# Watts, Amps and Volts and How To Understand Electricity

## So What Are Watts, Amps and Volts All About?

A guide to the basics of **electricity**. Here is everything you need to know about electrical power (Watts), current (Amps) and voltage (Volts), how to understand simple electricity and the way these parameters relate to one another.

**Lets begin with some simple definitions:**

**Amps**

Electricity consists of the flow of **electrons** through a conductor such as an electric wire. You can’t see electrons but a helpful analogy is to think of electricity as the flow of water through a pipe.

We measure the rate of flow of electricity as an **electric current** (just as we think of the rate of flow of water in a river as the river current). The letter used to represent current in an equation is** I**.

Electric current is measured in **Amperes**, shortened to **Amps** or simply the letter **A**.

**A current of 2 Amps can be written as 2A**. The bigger the current the more electricity is flowing.

## Volts

So what makes the current flow in the first place? A device such as a battery provides what is known as a potential difference in an electric circuit.

If we go back to our water analogy, the battery is like a water pump that propels water through a pipe.

It creates pressure in the pipe causing the water to flow. So how do we measure this pressure? We call electrical pressure **Voltage** and measure it in **Volts**, shortened to **V**. The letter **V** is also used represent Voltage in an equation.

**A voltage of 3 volts can be written as 3V.**

The bigger the voltage the higher the pressure and the more current flows. But in order for the current to flow, the electrical conductor or wire must loop back to the battery.

If we break the circuit, with a switch for example, then no current will flow.

## Electric Current

## Resistance

Before we get onto Power and Watts we need to understand **Resistance**. The letter **R** is used to represent resistance in an equation.

In the case of our battery, if we short circuited it with the wire (no bulb), the wire and battery would get very hot and the battery would soon be flat.

That is because there would be virtually no resistance in the circuit so a huge electrical current would flow until the battery was empty.

But once we add our bulb to the circuit, the bulb offers a lot of resistance and creates a local 'blockage' (or narrowing of the pipe) where the current finds it hard to flow.

This greatly reduces the current flowing in the circuit which means the energy in the battery is released more slowly.

As the battery forces the current through the bulb the battery's energy is released in the bulb in the form of light (and heat).

In other words, the current carries stored energy from the battery to the bulb where it is turned into light and heat energy.

**Resistance** is measured in **Ohms** or **Ω** (Omega) for short.

**So 5 Ohms can be written 5Ω.**

## Watts

So how do Current and Voltage relate to one another? Well, the bigger the current the brighter the light and similarly the bigger the voltage the brighter the light.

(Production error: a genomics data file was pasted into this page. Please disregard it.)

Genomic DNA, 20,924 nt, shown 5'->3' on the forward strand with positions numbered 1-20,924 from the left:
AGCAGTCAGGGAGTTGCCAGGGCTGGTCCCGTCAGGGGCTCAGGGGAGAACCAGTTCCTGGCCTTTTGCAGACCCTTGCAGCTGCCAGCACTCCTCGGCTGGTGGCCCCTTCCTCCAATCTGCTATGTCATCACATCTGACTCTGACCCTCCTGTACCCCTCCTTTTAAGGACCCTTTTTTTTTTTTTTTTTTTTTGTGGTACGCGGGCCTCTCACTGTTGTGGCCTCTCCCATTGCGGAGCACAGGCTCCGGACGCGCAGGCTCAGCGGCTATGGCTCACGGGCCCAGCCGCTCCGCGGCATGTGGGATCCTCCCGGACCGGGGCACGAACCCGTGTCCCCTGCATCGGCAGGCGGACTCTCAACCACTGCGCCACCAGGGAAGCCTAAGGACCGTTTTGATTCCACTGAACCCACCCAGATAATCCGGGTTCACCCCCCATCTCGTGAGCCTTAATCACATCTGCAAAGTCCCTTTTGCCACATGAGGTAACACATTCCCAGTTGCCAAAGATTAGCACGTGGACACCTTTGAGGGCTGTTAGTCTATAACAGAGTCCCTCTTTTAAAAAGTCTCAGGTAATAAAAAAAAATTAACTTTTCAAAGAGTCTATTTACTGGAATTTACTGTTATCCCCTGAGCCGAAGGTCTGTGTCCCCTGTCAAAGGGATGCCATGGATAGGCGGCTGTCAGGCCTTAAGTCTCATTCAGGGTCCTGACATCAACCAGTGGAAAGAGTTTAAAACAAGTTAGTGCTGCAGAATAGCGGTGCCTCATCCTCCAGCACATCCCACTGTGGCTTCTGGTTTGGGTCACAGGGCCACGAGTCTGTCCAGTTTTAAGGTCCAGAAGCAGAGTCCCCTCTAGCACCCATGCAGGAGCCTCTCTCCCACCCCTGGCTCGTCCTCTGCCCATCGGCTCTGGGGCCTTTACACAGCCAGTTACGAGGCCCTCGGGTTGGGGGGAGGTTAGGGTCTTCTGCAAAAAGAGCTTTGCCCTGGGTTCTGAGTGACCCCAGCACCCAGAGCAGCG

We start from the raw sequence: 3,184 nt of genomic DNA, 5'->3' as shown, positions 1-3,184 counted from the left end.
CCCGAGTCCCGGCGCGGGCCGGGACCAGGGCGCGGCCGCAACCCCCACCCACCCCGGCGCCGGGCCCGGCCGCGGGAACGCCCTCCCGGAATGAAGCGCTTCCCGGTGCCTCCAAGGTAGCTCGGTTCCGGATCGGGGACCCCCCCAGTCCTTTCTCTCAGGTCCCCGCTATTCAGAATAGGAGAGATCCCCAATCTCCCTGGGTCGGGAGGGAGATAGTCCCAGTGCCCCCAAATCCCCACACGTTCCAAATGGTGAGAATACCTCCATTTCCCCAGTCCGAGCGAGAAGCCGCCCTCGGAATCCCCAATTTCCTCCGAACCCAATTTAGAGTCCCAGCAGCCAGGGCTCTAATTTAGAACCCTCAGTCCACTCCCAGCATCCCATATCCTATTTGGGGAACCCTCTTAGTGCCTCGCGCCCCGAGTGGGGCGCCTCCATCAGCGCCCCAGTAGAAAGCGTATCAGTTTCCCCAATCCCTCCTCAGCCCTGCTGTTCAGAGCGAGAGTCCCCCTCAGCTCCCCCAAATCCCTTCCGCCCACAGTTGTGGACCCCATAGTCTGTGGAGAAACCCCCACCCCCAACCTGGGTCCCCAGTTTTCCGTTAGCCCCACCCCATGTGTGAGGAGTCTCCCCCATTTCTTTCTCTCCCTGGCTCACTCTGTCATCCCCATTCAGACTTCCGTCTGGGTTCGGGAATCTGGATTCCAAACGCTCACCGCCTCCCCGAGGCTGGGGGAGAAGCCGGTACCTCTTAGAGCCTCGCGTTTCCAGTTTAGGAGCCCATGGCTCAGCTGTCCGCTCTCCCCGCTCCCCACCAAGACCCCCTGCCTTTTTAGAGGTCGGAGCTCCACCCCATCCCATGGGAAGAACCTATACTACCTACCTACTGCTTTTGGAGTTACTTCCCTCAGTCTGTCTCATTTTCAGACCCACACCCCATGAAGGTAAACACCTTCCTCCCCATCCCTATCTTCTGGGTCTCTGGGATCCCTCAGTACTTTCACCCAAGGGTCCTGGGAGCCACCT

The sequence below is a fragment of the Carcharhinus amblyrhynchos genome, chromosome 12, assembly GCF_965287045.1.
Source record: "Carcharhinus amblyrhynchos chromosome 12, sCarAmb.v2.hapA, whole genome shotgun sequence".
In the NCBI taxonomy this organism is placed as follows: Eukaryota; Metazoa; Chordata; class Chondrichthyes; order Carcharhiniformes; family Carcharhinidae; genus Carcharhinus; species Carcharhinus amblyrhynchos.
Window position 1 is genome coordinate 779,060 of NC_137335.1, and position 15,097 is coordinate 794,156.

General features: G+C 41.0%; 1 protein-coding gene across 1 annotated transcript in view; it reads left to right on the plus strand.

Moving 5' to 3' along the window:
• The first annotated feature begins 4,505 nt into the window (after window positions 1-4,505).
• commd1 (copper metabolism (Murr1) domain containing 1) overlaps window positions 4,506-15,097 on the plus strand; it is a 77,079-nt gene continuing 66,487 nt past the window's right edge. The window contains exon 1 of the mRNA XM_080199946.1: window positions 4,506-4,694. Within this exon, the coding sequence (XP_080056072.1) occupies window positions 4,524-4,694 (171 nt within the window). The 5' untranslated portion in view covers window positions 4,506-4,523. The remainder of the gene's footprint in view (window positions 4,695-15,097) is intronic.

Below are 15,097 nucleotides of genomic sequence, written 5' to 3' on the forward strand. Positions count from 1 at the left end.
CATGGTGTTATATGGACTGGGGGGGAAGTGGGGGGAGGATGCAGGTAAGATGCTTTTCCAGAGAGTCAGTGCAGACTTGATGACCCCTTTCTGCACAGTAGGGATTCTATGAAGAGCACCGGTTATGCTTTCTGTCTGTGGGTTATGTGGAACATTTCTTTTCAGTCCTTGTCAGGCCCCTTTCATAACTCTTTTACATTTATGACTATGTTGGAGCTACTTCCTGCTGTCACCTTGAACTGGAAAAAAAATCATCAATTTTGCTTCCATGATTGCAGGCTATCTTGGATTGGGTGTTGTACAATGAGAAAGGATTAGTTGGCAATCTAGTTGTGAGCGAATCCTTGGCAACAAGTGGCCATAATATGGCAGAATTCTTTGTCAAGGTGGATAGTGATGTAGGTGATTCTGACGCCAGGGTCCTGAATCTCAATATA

Both the voltage and the current in the bulb determine how much energy is released in a certain time.

The **Watt** is a measure of **power **or how much energy is released per second. It can be shortened to **W**.

**1 Watt can be written 1W**.

We can calculate the power released in a bulb by multiplying the voltage in Volts across the bulb by the current in Amps flowing through the bulb **(W = V x I)**.

**For example a current of 2 Amps flowing through a bulb with 12 Volts across it generates 24 watts of power. **

**In the UK**, domestic power is supplied at 240 Volts. A 100 Watt bulb will therefore draw a current of 100/240 Amps (about 0.4A). This means a 1A fuse can be safely added to the mains plug of a desk lamp with a 100W bulb because 1A is much greater than 0.4A.

**In the USA**, the domestic supply is typically 110V, safer than the UK, and this means a 100W bulb draws a current of 100/110 Amps (about 0.9A).

## Simple Calculations

These simple calculations are summarised in the formulae in the circle to the right. So, for example, we can calculate the power in Watts (see orange area top left of the circle) as **V x I**.

Hopefully now you now understand the difference between** electric current, measured in Amps, voltage, measured in Volts or electrical power measured in Watts. **

Finally, remember that if you know the voltage of your power supply then you can calculate the current through a bulb, fuse or other electrical appliance or component, based on its rating in Watts.

## Electricity Video

## Comments

Very good presentation

I never understood how that worked. I still am sort of confused . isn't electricity measured in both particles and linear?. I took a class called physics for poets about 40 years ago. thank you✌

Very useful thanks.

That is very nice.I would like to thank more and more.Keep it up.

Very helpful page regarding understand of simple electricity

Amazing.....Honestly speaking this is the first time i fully understood it...

thks....

i really find it interesting while reading this,and I learnt alot,thanks everyone for contributing to this.

Helps to understand even for mechanical students